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Getting Enough Folic Acid

British Columbia Specific Information

Folic acid is a form of folate and everyone needs some folate in their bodies. Folate helps make red and white blood cells. For information on folate and folic acid, see HealthLinkBC File #68g Folate and Your Health.

Folate is also needed for growth, especially in unborn babies. Folate helps prevent some birth defects, such as defects of the brain and spinal cord. Brain or spinal cord defects are called neural tube defects (NTDs). For more information, see HealthLinkBC File #38c Pregnancy and Nutrition: Folate and Neural Tube Defects.

Call 8-1-1 to speak to a registered dietitian, Monday to Friday 9:00 a.m. to 5:00 p.m., or Email a HealthLinkBC Dietitian for additional information on folate and your health.

Topic Overview

What is folic acid?

Folic acid is one of the B vitamins your body needs for good health. Getting enough of this vitamin prevents folic acid deficiency anemia. It also prevents certain birth defects.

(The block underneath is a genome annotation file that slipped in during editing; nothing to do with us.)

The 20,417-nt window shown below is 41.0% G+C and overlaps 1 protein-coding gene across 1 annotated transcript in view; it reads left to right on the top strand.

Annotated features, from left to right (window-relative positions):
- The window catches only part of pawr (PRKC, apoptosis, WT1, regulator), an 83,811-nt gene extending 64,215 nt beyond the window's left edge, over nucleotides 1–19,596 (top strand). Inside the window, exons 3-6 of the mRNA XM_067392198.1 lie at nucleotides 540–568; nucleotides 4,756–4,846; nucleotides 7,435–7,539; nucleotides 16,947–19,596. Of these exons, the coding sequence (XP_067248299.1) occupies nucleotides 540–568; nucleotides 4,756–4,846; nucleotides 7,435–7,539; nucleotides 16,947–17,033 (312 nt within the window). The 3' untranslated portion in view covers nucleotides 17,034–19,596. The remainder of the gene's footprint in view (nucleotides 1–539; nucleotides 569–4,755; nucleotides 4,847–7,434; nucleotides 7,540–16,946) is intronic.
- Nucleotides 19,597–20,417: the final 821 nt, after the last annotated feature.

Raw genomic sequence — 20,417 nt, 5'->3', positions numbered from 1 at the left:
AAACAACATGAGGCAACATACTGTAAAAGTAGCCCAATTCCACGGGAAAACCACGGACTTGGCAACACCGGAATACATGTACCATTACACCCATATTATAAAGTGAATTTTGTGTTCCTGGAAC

The vitamin is also called folate, but there is a difference:

  • Folate is the natural form of this vitamin. It's found in food.
  • Folic acid is the man-made form. It's put into vitamin pills and fortified foods, such as fortified breakfast cereals.

Most people just say "folic acid" for either form of this vitamin.

What is the recommended daily amount of folic acid?

Most people can get the amount of folic acid they need by eating a well balanced diet.

Daily recommended folic acid: footnote 1